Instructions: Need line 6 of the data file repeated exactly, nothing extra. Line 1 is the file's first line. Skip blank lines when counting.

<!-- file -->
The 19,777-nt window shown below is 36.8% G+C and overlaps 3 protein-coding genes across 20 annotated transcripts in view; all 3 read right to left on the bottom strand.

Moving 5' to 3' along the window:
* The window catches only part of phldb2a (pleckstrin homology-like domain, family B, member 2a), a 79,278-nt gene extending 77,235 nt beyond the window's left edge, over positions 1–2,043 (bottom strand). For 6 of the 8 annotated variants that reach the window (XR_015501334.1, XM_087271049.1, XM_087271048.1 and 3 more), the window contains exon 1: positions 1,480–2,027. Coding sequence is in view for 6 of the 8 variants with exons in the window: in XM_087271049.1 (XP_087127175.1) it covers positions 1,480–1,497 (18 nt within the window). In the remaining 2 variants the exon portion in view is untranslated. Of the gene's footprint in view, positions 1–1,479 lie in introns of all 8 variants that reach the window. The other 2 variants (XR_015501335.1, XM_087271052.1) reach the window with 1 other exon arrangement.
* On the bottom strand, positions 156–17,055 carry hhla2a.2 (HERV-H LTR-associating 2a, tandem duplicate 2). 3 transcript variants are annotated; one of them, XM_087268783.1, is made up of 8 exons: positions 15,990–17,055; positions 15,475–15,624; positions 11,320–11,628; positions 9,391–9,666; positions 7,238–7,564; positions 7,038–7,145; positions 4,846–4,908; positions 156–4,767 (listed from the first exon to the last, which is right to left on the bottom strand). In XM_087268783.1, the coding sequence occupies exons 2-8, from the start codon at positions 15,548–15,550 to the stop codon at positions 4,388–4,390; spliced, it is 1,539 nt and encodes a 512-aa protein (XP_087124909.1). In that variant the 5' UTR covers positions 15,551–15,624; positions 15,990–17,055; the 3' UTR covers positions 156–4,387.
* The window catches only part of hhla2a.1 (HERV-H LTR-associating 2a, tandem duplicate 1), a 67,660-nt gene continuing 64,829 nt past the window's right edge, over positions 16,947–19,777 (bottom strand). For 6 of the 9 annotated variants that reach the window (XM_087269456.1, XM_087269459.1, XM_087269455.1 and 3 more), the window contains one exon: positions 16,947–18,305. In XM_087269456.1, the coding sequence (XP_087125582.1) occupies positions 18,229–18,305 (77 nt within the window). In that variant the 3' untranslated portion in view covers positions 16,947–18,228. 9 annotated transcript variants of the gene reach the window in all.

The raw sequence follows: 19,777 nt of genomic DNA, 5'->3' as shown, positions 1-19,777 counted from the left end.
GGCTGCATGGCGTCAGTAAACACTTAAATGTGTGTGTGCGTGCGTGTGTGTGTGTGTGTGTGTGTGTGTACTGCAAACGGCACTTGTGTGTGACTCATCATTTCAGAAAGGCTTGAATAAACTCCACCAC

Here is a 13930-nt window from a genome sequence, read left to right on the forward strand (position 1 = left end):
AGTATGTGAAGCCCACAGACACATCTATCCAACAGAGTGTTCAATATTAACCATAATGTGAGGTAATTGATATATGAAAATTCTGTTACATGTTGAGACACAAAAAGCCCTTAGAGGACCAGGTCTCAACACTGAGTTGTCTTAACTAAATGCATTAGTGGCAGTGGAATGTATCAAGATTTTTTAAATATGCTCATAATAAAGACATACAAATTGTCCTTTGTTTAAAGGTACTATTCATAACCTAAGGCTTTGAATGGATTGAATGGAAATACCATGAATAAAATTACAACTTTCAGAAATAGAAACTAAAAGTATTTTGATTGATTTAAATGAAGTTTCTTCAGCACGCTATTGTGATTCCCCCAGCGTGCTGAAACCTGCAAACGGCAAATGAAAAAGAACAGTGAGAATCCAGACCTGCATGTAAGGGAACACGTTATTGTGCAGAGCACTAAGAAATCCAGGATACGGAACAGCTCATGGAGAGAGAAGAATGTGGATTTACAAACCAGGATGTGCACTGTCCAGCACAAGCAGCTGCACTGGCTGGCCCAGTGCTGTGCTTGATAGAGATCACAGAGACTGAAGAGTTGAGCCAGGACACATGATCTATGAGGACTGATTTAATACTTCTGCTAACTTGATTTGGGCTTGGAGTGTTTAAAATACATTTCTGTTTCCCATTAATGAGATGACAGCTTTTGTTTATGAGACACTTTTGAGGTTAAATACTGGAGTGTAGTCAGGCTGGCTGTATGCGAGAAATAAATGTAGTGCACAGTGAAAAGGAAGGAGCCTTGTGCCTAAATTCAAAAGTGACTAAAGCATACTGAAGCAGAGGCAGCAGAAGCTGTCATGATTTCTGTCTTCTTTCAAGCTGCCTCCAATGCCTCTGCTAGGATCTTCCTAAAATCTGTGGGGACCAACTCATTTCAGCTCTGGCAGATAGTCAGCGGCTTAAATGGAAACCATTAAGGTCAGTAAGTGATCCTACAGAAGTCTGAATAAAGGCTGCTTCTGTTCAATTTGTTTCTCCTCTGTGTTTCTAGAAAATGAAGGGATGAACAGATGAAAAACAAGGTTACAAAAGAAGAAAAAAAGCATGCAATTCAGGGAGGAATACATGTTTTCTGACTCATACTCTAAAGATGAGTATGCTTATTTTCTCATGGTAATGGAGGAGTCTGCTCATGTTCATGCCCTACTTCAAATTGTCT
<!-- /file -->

The raw sequence follows: 19,777 nt of genomic DNA, 5'->3' as shown, positions 1-19,777 counted from the left end.